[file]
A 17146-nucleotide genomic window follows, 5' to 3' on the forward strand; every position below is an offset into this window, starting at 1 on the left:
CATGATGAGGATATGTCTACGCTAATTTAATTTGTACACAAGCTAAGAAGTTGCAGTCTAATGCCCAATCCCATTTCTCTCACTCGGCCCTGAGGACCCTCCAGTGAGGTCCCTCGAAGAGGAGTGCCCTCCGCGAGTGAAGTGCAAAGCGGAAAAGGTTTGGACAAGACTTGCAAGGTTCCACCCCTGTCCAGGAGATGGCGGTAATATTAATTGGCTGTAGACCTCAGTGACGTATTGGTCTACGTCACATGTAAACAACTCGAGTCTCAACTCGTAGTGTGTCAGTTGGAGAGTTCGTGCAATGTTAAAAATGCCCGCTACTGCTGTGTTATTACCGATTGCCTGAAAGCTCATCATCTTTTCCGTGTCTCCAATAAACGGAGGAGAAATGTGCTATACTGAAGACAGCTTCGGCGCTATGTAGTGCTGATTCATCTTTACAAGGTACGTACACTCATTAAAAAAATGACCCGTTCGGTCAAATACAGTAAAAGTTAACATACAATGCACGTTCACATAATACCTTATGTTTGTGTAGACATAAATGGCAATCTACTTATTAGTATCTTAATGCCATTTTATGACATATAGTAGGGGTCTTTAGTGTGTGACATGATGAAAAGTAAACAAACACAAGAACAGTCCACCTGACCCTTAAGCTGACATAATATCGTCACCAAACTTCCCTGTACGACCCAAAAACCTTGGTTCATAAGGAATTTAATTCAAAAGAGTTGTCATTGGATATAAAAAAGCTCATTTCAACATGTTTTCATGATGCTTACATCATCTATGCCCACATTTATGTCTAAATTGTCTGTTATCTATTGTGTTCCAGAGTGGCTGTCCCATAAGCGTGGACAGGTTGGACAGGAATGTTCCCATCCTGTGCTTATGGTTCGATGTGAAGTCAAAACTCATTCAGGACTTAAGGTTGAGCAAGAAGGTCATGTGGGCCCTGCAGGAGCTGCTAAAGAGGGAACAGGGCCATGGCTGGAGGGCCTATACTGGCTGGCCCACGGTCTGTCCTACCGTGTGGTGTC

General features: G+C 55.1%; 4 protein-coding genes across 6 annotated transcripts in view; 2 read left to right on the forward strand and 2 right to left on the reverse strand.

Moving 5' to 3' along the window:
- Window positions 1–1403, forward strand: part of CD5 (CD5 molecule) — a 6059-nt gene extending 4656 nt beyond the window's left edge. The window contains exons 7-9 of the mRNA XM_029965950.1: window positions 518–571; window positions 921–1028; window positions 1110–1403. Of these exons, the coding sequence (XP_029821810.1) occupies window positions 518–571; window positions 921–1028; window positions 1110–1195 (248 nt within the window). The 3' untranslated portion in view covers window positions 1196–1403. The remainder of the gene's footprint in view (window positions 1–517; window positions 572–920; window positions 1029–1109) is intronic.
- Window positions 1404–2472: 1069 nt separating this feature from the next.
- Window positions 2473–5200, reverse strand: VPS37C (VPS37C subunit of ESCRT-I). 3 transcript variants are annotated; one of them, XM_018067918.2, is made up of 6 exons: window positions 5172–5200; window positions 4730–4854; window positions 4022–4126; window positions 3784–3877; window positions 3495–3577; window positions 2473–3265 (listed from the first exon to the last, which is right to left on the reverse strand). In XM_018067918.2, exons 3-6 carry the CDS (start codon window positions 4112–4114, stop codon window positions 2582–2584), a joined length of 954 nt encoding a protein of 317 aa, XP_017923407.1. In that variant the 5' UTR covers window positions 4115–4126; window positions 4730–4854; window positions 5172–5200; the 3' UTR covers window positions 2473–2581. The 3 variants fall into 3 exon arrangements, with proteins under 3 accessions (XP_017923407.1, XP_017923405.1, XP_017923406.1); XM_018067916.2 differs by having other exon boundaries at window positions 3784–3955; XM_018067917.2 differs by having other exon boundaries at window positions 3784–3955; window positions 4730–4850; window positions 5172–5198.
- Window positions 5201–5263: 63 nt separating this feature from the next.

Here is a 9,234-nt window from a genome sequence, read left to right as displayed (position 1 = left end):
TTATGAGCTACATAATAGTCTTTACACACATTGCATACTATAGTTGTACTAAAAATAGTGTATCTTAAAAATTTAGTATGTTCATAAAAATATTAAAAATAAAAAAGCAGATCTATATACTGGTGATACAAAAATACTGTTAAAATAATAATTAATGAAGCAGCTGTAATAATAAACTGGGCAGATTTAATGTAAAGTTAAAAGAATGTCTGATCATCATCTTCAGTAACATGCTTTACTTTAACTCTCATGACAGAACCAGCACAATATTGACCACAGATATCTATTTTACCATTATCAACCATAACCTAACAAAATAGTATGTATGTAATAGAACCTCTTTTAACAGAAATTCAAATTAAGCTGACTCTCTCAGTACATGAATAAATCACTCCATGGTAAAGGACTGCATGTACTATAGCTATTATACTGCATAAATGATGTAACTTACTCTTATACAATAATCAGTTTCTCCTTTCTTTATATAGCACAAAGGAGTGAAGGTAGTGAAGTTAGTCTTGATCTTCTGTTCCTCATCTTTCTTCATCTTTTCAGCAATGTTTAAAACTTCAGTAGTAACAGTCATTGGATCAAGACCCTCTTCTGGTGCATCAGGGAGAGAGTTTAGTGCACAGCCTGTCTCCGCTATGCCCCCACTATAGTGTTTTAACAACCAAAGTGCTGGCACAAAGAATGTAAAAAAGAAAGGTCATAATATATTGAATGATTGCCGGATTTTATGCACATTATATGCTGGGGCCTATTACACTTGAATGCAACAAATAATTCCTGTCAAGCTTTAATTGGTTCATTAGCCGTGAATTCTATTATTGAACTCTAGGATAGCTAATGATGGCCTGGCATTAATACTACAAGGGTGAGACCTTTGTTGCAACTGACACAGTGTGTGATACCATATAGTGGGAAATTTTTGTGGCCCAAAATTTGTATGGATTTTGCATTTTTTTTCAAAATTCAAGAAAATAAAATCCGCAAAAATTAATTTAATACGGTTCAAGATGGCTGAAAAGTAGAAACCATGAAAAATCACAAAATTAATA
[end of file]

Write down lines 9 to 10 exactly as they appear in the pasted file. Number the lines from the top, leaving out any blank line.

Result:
Here is a 9,234-nt window from a genome sequence, read left to right as displayed (position 1 = left end):
TTATGAGCTACATAATAGTCTTTACACACATTGCATACTATAGTTGTACTAAAAATAGTGTATCTTAAAAATTTAGTATGTTCATAAAAATATTAAAAATAAAAAAGCAGATCTATATACTGGTGATACAAAAATACTGTTAAAATAATAATTAATGAAGCAGCTGTAATAATAAACTGGGCAGATTTAATGTAAAGTTAAAAGAATGTCTGATCATCATCTTCAGTAACATGCTTTACTTTAACTCTCATGACAGAACCAGCACAATATTGACCACAGATATCTATTTTACCATTATCAACCATAACCTAACAAAATAGTATGTATGTAATAGAACCTCTTTTAACAGAAATTCAAATTAAGCTGACTCTCTCAGTACATGAATAAATCACTCCATGGTAAAGGACTGCATGTACTATAGCTATTATACTGCATAAATGATGTAACTTACTCTTATACAATAATCAGTTTCTCCTTTCTTTATATAGCACAAAGGAGTGAAGGTAGTGAAGTTAGTCTTGATCTTCTGTTCCTCATCTTTCTTCATCTTTTCAGCAATGTTTAAAACTTCAGTAGTAACAGTCATTGGATCAAGACCCTCTTCTGGTGCATCAGGGAGAGAGTTTAGTGCACAGCCTGTCTCCGCTATGCCCCCACTATAGTGTTTTAACAACCAAAGTGCTGGCACAAAGAATGTAAAAAAGAAAGGTCATAATATATTGAATGATTGCCGGATTTTATGCACATTATATGCTGGGGCCTATTACACTTGAATGCAACAAATAATTCCTGTCAAGCTTTAATTGGTTCATTAGCCGTGAATTCTATTATTGAACTCTAGGATAGCTAATGATGGCCTGGCATTAATACTACAAGGGTGAGACCTTTGTTGCAACTGACACAGTGTGTGATACCATATAGTGGGAAATTTTTGTGGCCCAAAATTTGTATGGATTTTGCATTTTTTTTCAAAATTCAAGAAAATAAAATCCGCAAAAATTAATTTAATACGGTTCAAGATGGCTGAAAAGTAGAAACCATGAAAAATCACAAAATTAATA